As Pay Equity Laws Continue to Proliferate, California Passes a New Pay Disclosure Rule

Published: January 2021


A new pay data disclosure rule in California is reminder that pay equity legislation will continue to be pervasive and employers need to conduct regular pay equity audits to be prepared.

Most pay equity regulations around the United States (U.S.) have focused on ensuring companies don’t discriminate in their pay decisions and are setting fair starting pay by limiting questions about salary history. However, a new law in California goes a step further and requires greater disclosure around employee compensation.

Not wanting to wait on federal rules, which have been considered and debated within the U.S. Equal Employment Opportunity Commissions (EEOC) for several years, California Governor Gavin Newsom signed into law SB 973 on September 30, 2020. The law mandates certain disclosure of employee pay for those living, working and/or assigned to a company location in California.

Beginning this year, most California employers will need to submit annually their employees' pay by gender, race and ethnicity to the state's Department of Fair Employment and Housing (DFEH). The new law applies to employers with 100 or more employees that file an annual Employer Information Report (EEO-1) under federal law. Read full details about the law here. The first report is due March 31, 2021.

A comparable federal disclosure requirement was announced in January 2016, when the EEOC revised the EEO-1 Report to include disclosure of aggregate employee pay data by gender, race and ethnicity. In 2017, the Trump Administration postponed this pay data collection indefinitely. President Trump’s decision was legally challenged, and a court ordered the EEOC to reinstate the collection for the 2017 and 2018 filing years.

The EEOC responded to the court decision to reinstate pay data collection by first examining the quality and utility of the pay data it intended to collect, but has said that as of now, it believes the burden on employers outweighs the unproven benefits of the pay data. As such, the commission discontinued all efforts to implement pay data collection.

Which Employees Are Counted?

The California Department of Fair Employment and Housing (DFEH) released FAQs in December addressing key issues in complying with the new law. In the FAQs, the agency discussed the details about how to calculate the 100-employee threshold for reporting. The agency said U.S. employees located inside and outside of California are counted when determining whether an employer has enough employees (100 or more) to trigger pay data reporting. Therefore, if an employer has at least one employee who lives or works in California, that employer must submit a report even if its 99 other employees work elsewhere throughout the country. Part-time employees count towards the 100-employee threshold, but contract or temporary workers do not (except in rare circumstances).

Equal pay reports need to include all employees who work or live in California or are assigned to locations in California. This nuance becomes more important in an era where more employees are working remotely and may be assigned as working in a state that is different than where they currently reside. For example, an employee that works remotely in Nevada (where their employer doesn’t have an office), but is assigned to the employer’s closest regional office in California, would count in the pay reporting requirement.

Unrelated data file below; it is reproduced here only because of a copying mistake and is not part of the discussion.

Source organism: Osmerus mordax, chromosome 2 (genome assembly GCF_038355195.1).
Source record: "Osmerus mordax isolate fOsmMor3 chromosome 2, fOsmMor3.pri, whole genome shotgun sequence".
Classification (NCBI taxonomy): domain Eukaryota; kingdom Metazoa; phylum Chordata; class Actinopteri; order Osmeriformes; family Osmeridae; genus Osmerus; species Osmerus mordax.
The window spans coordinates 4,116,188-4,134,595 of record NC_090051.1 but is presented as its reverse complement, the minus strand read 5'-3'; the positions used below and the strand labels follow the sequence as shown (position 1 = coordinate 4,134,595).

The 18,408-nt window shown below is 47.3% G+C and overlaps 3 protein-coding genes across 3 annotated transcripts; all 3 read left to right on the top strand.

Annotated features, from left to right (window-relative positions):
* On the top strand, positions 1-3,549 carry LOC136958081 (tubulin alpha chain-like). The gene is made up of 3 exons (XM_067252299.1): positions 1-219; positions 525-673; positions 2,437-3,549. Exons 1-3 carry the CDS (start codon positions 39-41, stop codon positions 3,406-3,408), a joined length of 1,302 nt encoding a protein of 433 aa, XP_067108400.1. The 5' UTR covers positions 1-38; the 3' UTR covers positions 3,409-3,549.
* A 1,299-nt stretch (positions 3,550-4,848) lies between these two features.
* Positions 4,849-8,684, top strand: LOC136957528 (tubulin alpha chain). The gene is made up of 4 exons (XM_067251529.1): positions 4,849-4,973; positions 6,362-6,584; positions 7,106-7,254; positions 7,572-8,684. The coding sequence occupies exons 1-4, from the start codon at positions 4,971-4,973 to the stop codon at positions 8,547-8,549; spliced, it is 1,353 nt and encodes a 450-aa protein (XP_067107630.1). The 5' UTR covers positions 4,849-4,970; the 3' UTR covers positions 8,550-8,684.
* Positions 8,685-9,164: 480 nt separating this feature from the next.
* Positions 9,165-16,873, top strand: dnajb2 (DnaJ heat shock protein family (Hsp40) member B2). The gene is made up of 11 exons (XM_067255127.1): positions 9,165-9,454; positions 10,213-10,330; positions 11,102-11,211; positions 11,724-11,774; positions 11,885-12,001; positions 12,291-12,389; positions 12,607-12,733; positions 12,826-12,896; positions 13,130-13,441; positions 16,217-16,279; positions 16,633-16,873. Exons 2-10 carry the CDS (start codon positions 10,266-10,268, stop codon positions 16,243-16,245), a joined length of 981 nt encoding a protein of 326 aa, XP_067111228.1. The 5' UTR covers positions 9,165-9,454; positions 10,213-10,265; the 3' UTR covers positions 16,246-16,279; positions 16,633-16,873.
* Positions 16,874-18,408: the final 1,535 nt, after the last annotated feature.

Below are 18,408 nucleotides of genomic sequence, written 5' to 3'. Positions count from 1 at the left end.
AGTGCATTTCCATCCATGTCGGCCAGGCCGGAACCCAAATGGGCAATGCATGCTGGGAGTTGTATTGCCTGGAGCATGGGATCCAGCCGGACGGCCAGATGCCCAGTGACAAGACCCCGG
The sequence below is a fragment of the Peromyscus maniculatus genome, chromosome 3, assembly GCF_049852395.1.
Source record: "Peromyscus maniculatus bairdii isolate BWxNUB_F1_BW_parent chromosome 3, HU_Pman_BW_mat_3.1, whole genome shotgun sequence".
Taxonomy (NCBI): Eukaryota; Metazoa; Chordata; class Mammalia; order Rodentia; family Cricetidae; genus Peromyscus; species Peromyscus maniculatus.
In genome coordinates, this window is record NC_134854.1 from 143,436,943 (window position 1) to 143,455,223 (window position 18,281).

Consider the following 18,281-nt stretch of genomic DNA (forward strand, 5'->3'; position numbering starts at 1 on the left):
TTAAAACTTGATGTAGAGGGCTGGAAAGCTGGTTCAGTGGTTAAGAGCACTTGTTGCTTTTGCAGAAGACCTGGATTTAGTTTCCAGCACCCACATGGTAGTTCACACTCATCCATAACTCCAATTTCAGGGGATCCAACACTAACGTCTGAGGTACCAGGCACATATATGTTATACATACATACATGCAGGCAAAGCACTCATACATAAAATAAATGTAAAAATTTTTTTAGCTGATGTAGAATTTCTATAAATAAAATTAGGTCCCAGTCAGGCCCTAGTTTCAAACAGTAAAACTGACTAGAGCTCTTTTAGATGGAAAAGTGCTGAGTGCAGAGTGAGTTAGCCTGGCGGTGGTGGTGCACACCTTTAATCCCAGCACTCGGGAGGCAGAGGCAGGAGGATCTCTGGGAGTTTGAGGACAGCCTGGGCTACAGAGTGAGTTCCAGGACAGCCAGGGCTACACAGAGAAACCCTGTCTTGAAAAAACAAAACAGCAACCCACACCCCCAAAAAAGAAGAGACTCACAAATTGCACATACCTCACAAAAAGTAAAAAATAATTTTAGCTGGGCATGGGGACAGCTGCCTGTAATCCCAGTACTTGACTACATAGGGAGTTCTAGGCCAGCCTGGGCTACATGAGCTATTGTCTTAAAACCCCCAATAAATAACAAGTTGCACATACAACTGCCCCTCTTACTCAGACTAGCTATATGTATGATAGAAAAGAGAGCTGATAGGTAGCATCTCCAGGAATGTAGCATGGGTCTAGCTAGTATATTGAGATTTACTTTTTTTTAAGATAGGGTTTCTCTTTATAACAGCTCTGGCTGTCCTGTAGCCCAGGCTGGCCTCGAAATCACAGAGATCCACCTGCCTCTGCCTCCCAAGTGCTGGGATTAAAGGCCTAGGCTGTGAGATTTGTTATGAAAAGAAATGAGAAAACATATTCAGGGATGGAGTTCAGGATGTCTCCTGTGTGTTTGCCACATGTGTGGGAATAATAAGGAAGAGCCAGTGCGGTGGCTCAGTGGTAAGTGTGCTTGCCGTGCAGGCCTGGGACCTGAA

Next Steps

California employers should not wait to prepare for the new disclosure rule. We recommend taking the following steps now:

  • Determine which employees the company will be required to report on; this includes deciding whether to voluntarily expand reporting beyond California employees (which may be preferable for privacy concerns if California employees are a small group or if the company wants to plan early in anticipation of a similar federal requirement)
  • Ensure you have and are able to report on the data needed to categorize employees’ race, ethnicity and sex along with current pay data
  • Preview the data that will be reported and proactively review what your disclosure will show; identify whether gathering additional information or conducting a more detailed pay equity analysis is necessary, to better understand the what the data shows
  • Evaluate your EEO-1 classifications, job architecture, job leveling and salary ranges for reporting purposes to ensure these systems still meet the needs of the organization
  • Make sure your compensation philosophy, salary ranges, benchmarking and pay administration practices are up-to-date so that managers and HR are making pay decisions that rely on accurate data and consider only non-discriminatory factors

The latest pay equity law is another reminder that this type of legislation will continue to be more pervasive. Therefore, even if employers are not subject to the state law, we recommend they familiarize themselves with what is needed to comply with the disclosure. If a company hasn’t yet conducted a pay equity analysis in their organization, now is the time to do so. We recommend companies conduct annual pay equity audits to maintain fair and transparent pay structures.

For questions or assistance in complying with the California pay equity law or other pay equity issues, please contact one of the authors or write to

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